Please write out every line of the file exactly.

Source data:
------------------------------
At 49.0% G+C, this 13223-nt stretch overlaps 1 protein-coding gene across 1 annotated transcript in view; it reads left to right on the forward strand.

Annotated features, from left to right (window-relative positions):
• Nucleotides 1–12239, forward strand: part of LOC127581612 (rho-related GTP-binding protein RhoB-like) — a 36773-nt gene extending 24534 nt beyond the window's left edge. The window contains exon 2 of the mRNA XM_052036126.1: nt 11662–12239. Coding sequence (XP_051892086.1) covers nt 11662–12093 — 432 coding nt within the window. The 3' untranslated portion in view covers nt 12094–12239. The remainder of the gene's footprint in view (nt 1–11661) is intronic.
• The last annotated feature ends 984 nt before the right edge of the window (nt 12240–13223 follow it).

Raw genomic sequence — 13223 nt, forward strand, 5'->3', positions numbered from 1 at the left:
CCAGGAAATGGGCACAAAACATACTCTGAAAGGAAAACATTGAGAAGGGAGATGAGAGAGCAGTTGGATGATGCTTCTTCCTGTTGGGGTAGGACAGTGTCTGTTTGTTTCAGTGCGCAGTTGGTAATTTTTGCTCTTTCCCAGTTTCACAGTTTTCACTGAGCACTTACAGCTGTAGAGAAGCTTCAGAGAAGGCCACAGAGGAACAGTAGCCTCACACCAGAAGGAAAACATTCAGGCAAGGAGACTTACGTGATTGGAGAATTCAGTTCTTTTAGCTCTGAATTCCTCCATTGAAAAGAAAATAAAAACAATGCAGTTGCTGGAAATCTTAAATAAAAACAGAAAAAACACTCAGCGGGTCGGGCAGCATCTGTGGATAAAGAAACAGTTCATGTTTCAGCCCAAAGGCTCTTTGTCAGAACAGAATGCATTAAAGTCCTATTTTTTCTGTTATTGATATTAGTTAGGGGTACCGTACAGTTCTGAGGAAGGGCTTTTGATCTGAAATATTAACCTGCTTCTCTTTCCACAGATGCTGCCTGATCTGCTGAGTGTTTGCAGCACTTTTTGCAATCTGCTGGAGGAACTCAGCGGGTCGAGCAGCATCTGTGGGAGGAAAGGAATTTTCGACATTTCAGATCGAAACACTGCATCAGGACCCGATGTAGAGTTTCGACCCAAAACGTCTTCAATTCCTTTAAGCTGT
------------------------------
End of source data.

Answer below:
At 49.0% G+C, this 13223-nt stretch overlaps 1 protein-coding gene across 1 annotated transcript in view; it reads left to right on the forward strand.

Annotated features, from left to right (window-relative positions):
• Nucleotides 1–12239, forward strand: part of LOC127581612 (rho-related GTP-binding protein RhoB-like) — a 36773-nt gene extending 24534 nt beyond the window's left edge. The window contains exon 2 of the mRNA XM_052036126.1: nt 11662–12239. Coding sequence (XP_051892086.1) covers nt 11662–12093 — 432 coding nt within the window. The 3' untranslated portion in view covers nt 12094–12239. The remainder of the gene's footprint in view (nt 1–11661) is intronic.
• The last annotated feature ends 984 nt before the right edge of the window (nt 12240–13223 follow it).

Raw genomic sequence — 13223 nt, forward strand, 5'->3', positions numbered from 1 at the left:
CCAGGAAATGGGCACAAAACATACTCTGAAAGGAAAACATTGAGAAGGGAGATGAGAGAGCAGTTGGATGATGCTTCTTCCTGTTGGGGTAGGACAGTGTCTGTTTGTTTCAGTGCGCAGTTGGTAATTTTTGCTCTTTCCCAGTTTCACAGTTTTCACTGAGCACTTACAGCTGTAGAGAAGCTTCAGAGAAGGCCACAGAGGAACAGTAGCCTCACACCAGAAGGAAAACATTCAGGCAAGGAGACTTACGTGATTGGAGAATTCAGTTCTTTTAGCTCTGAATTCCTCCATTGAAAAGAAAATAAAAACAATGCAGTTGCTGGAAATCTTAAATAAAAACAGAAAAAACACTCAGCGGGTCGGGCAGCATCTGTGGATAAAGAAACAGTTCATGTTTCAGCCCAAAGGCTCTTTGTCAGAACAGAATGCATTAAAGTCCTATTTTTTCTGTTATTGATATTAGTTAGGGGTACCGTACAGTTCTGAGGAAGGGCTTTTGATCTGAAATATTAACCTGCTTCTCTTTCCACAGATGCTGCCTGATCTGCTGAGTGTTTGCAGCACTTTTTGCAATCTGCTGGAGGAACTCAGCGGGTCGAGCAGCATCTGTGGGAGGAAAGGAATTTTCGACATTTCAGATCGAAACACTGCATCAGGACCCGATGTAGAGTTTCGACCCAAAACGTCTTCAATTCCTTTAAGCTGT